I wish.

When I graduated from college, I had this starry-eyed dream of owning my own freelancing business. And while I made that dream come true, I didn’t realize that along the way, there would be moments of complete and utter financial panic. Seriously. Since then, I’ve learned that this happens to almost everybody. Most people are just too proud to talk about it.

For some, financial panic comes after a series of bad decisions, even though they might have good jobs or even strong support systems. On Redhead Writing this week, Ash Ambirge of The Middle Finger Project talked about her experiences with this. For others, it might be not finding a job after graduation. My friend Brook had a major problem with that after college, not because she wasn’t a good candidate, but because she works in a highly specialized field. Sometimes financial panic happens after a series of events that are out of our control, like a family member in the hospital racking up huge bills that you have to help cover. Sometimes, it happens when building a business that takes time to become profitable (check out Erica Douglass’ story on that one).

Regardless, there’s a moment for everyone, a moment when you look at your bank account, look at your future prospect, and just want to simultaneously laugh and cry because it seems like life’s idea of a bad joke. This wasn’t supposed to happen to you.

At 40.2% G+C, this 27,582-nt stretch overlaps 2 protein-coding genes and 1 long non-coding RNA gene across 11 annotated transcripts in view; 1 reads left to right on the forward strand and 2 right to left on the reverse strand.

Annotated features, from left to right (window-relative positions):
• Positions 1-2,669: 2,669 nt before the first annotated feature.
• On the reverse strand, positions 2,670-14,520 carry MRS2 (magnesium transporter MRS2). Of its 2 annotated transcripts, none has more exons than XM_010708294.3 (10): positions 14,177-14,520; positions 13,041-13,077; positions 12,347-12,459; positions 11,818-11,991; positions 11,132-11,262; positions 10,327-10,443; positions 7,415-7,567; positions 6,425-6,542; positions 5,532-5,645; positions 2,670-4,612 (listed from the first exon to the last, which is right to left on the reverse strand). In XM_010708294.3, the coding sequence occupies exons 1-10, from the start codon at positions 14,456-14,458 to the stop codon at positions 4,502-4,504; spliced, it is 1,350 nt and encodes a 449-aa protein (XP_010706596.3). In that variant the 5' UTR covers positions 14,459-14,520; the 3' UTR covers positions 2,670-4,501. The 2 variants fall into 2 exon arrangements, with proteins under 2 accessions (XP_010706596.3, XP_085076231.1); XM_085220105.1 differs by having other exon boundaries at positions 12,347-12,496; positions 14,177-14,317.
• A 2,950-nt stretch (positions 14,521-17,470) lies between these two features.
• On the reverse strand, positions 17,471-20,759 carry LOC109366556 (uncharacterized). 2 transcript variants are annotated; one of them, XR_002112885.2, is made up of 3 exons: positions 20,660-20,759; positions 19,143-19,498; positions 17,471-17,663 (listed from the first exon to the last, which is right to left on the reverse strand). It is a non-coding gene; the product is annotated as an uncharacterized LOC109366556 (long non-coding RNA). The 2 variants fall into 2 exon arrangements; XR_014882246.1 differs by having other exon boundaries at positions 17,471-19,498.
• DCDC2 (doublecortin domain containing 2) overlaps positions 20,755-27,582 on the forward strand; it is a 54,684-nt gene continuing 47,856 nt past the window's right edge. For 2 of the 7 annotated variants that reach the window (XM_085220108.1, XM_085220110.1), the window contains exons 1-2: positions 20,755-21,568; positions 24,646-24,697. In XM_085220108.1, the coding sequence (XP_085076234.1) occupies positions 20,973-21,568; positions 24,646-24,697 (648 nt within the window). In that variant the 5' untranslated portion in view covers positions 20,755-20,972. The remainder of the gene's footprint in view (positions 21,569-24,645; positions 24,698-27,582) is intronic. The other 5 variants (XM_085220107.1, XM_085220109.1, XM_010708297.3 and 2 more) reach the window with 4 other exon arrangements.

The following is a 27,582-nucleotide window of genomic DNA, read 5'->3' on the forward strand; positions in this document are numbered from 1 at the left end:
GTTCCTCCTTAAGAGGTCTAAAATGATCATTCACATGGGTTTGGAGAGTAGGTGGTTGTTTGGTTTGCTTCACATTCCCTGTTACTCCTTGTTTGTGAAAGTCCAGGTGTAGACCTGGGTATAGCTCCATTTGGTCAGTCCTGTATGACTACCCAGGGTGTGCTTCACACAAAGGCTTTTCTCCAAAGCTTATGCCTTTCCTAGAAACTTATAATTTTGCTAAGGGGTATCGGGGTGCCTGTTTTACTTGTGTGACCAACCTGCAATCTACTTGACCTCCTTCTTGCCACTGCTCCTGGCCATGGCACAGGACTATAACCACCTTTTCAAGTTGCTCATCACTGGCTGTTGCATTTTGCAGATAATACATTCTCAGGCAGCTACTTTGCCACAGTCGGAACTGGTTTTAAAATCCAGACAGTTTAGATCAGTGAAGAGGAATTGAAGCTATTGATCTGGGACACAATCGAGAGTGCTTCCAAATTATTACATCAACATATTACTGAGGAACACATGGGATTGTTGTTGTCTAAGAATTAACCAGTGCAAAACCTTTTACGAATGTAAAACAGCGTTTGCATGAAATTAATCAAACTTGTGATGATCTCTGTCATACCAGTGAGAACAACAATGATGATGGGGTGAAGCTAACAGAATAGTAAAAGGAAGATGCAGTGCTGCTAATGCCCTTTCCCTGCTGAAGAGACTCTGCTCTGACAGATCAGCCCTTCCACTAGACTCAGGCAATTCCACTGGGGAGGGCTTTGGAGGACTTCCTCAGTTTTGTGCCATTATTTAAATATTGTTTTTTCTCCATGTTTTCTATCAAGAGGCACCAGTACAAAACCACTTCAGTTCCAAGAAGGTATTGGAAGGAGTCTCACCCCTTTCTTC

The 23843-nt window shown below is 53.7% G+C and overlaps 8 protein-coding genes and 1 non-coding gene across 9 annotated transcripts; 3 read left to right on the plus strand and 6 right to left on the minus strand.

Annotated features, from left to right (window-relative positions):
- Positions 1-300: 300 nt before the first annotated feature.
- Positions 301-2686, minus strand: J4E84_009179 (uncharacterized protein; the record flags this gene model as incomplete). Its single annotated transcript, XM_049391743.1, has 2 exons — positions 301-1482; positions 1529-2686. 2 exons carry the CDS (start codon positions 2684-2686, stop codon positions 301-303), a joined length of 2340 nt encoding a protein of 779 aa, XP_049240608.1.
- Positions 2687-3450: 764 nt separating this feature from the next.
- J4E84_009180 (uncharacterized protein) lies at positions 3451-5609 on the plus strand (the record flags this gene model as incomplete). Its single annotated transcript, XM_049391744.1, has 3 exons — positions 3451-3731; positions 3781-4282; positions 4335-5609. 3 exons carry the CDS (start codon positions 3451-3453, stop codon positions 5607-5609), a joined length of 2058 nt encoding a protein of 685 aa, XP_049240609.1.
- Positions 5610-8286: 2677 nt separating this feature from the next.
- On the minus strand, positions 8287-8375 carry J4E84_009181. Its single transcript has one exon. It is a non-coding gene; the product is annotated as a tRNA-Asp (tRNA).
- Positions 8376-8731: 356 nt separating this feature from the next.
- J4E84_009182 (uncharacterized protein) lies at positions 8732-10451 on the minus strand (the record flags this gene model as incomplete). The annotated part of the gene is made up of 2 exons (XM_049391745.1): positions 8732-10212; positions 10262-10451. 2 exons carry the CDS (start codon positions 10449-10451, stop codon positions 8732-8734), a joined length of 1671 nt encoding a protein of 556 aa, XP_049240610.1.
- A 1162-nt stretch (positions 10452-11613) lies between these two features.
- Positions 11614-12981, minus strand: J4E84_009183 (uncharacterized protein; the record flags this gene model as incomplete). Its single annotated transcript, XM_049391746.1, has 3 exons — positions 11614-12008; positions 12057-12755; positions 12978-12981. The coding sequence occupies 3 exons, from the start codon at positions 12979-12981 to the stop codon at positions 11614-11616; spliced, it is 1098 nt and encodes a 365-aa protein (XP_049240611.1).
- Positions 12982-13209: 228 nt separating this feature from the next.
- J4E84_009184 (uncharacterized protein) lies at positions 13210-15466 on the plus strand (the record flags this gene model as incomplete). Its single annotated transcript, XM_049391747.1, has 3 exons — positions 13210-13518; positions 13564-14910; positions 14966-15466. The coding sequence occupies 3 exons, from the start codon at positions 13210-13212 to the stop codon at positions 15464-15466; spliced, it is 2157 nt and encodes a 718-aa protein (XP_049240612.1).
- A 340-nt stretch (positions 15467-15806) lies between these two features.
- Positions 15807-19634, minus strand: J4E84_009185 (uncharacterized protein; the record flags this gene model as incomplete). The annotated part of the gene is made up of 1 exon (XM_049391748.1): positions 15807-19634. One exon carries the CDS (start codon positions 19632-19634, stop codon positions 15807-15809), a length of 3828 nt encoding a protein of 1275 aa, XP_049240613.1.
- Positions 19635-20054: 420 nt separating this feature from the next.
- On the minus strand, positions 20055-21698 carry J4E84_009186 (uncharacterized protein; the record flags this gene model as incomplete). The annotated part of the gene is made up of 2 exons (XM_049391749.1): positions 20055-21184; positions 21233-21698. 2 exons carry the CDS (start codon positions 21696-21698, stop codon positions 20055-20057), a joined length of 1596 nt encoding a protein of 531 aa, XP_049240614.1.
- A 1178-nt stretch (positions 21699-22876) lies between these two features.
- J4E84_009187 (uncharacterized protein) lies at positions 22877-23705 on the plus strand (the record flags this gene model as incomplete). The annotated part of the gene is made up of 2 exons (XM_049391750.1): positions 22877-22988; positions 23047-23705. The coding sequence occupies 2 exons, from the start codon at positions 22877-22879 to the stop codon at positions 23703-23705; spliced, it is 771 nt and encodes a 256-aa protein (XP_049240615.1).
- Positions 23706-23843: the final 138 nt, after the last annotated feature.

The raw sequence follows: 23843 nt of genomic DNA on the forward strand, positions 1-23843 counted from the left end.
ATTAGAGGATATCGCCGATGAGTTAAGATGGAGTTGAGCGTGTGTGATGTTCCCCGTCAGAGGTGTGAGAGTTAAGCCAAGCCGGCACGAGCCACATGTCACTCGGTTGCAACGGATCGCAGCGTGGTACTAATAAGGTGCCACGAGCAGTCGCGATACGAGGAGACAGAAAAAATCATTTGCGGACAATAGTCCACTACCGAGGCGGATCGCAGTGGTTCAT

Your friends that seem so financially secure? They aren’t. They have mountains of credit card debt that they aren’t talking about - or they used to, at least. Your co-workers who can afford happy hour every week? They can’t - they just go to keep up appearances, struggling to find money for that $5 margarita and refusing to buy an appetizer because “they’re watching what they eat” or “they aren’t hungry” (aka, they can’t afford it).

You’ll be there too. Perhaps you’re already there. Financial panic sets in and you feel like you’re the only one in the world with this problem…but you aren’t. It’s just too shameful for most people to mention unless it gets really bad. Even then, some people try to hide their foreclosures and bankruptcies and whatnot. And some do it successfully.

You don’t have to get to that point. Today, I’d like to give you a few tips that helped me cope with financial panic in the past and build a what is today a bit more stable lifestyle (and hopefully becoming even more stable in the future).

Tip #1: Don’t be afraid to talk about it.When you’re in a panic, you need a support system. Your friends and family aren’t going to pity you, consider you a charity case, or think badly with you. Being honest about your financial situation is going to leave the door open for them to talk about their own financial panic, either happening now or in the past. Your friends will all stop suggesting $50 dinners at fancy restaurants if even one person in the group is having trouble affording it. A cheaper chain can be just as fun, and everyone will feel more comfortable.